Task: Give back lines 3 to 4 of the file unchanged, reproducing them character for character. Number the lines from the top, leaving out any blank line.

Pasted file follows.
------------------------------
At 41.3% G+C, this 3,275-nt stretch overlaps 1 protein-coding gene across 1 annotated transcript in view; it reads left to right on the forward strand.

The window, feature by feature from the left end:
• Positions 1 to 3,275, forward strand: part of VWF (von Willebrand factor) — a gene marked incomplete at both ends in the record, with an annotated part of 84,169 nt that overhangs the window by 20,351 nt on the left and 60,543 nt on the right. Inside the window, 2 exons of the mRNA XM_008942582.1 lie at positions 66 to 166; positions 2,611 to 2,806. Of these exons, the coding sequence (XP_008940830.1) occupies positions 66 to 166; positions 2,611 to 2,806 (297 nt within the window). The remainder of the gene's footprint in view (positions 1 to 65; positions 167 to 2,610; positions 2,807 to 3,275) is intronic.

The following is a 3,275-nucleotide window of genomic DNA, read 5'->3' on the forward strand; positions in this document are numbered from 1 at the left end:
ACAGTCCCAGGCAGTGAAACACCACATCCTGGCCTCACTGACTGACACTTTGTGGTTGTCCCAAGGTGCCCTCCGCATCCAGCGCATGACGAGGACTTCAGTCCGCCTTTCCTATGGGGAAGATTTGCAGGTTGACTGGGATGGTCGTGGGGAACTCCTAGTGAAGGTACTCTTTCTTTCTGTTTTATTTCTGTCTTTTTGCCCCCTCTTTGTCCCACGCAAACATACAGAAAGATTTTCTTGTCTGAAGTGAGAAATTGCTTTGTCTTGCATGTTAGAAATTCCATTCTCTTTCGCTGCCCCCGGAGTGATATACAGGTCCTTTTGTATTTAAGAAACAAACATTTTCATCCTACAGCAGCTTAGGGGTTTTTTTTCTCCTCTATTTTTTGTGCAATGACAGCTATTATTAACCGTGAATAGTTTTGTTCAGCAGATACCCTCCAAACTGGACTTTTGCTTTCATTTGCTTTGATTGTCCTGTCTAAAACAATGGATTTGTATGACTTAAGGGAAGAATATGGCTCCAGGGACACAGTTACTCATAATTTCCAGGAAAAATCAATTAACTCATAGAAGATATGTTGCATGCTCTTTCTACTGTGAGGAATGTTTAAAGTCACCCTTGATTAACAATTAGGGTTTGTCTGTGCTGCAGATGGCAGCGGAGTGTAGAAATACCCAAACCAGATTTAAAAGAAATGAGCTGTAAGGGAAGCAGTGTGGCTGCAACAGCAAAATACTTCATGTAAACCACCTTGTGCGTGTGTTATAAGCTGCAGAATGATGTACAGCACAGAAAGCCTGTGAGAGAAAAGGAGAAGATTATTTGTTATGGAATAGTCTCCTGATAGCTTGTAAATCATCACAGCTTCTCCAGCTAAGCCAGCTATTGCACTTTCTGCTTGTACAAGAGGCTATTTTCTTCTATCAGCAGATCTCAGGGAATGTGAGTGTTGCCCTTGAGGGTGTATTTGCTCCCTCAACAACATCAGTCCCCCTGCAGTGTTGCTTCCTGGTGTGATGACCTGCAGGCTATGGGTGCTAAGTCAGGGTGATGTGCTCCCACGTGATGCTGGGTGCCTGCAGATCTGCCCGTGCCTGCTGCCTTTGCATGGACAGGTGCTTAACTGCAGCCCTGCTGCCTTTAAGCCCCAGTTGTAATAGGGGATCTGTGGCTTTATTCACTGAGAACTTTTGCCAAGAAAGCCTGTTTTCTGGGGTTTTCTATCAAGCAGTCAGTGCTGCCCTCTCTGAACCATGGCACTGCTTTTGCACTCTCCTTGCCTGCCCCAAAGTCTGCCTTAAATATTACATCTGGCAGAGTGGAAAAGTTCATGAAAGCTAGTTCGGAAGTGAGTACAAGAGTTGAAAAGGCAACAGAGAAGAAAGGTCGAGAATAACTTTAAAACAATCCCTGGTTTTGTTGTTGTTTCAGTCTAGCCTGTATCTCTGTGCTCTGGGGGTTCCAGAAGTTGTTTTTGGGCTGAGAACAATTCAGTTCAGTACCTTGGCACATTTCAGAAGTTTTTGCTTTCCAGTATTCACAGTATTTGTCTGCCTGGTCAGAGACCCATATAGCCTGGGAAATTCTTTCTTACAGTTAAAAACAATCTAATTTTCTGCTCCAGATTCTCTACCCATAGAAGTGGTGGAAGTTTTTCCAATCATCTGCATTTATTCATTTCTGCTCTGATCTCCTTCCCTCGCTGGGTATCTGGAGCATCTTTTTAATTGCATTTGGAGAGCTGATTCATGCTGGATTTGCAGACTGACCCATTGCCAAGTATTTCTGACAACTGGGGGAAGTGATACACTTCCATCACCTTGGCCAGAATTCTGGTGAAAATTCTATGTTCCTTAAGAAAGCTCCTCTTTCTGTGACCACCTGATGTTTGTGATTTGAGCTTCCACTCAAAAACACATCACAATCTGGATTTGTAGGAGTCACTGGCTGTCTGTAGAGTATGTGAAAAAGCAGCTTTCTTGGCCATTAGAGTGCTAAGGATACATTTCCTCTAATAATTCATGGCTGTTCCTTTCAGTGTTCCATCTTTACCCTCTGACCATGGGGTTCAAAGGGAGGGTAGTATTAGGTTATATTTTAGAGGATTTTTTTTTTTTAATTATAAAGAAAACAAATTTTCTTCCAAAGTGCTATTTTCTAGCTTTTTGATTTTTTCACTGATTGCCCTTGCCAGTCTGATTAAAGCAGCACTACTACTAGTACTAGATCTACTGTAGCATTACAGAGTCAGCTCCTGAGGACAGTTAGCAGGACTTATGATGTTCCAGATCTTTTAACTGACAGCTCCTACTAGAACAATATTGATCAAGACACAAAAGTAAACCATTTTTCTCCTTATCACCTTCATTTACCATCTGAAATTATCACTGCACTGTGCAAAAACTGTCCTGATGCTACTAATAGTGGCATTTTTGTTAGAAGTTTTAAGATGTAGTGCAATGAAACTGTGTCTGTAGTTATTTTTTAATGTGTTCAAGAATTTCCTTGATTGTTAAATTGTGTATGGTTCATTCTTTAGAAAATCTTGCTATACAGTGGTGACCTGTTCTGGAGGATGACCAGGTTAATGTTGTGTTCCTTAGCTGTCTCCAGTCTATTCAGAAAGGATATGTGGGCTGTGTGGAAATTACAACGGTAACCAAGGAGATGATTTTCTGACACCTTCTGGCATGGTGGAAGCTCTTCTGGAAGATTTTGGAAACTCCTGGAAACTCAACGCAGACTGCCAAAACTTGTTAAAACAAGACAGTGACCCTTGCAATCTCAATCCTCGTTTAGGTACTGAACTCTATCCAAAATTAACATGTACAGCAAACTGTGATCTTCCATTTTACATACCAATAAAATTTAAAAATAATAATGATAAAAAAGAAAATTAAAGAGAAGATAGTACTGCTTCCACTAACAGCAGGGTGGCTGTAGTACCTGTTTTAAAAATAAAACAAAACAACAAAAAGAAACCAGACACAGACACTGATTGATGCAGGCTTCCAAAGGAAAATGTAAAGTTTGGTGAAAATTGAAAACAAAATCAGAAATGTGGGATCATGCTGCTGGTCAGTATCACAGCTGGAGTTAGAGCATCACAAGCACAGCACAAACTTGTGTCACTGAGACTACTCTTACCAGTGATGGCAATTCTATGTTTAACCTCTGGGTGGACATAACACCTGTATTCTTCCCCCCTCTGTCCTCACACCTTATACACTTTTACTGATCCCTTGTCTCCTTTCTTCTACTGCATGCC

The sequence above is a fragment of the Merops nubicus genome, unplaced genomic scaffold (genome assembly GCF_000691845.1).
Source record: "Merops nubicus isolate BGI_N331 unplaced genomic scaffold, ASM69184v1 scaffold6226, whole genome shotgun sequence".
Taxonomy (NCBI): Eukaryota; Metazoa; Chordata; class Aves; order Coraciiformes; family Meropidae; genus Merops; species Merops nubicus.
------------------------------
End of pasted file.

• Positions 1 to 3,275, forward strand: part of VWF (von Willebrand factor) — a gene marked incomplete at both ends in the record, with an annotated part of 84,169 nt that overhangs the window by 20,351 nt on the left and 60,543 nt on the right. Inside the window, 2 exons of the mRNA XM_008942582.1 lie at positions 66 to 166; positions 2,611 to 2,806. Of these exons, the coding sequence (XP_008940830.1) occupies positions 66 to 166; positions 2,611 to 2,806 (297 nt within the window). The remainder of the gene's footprint in view (positions 1 to 65; positions 167 to 2,610; positions 2,807 to 3,275) is intronic.

The following is a 3,275-nucleotide window of genomic DNA, read 5'->3' on the forward strand; positions in this document are numbered from 1 at the left end: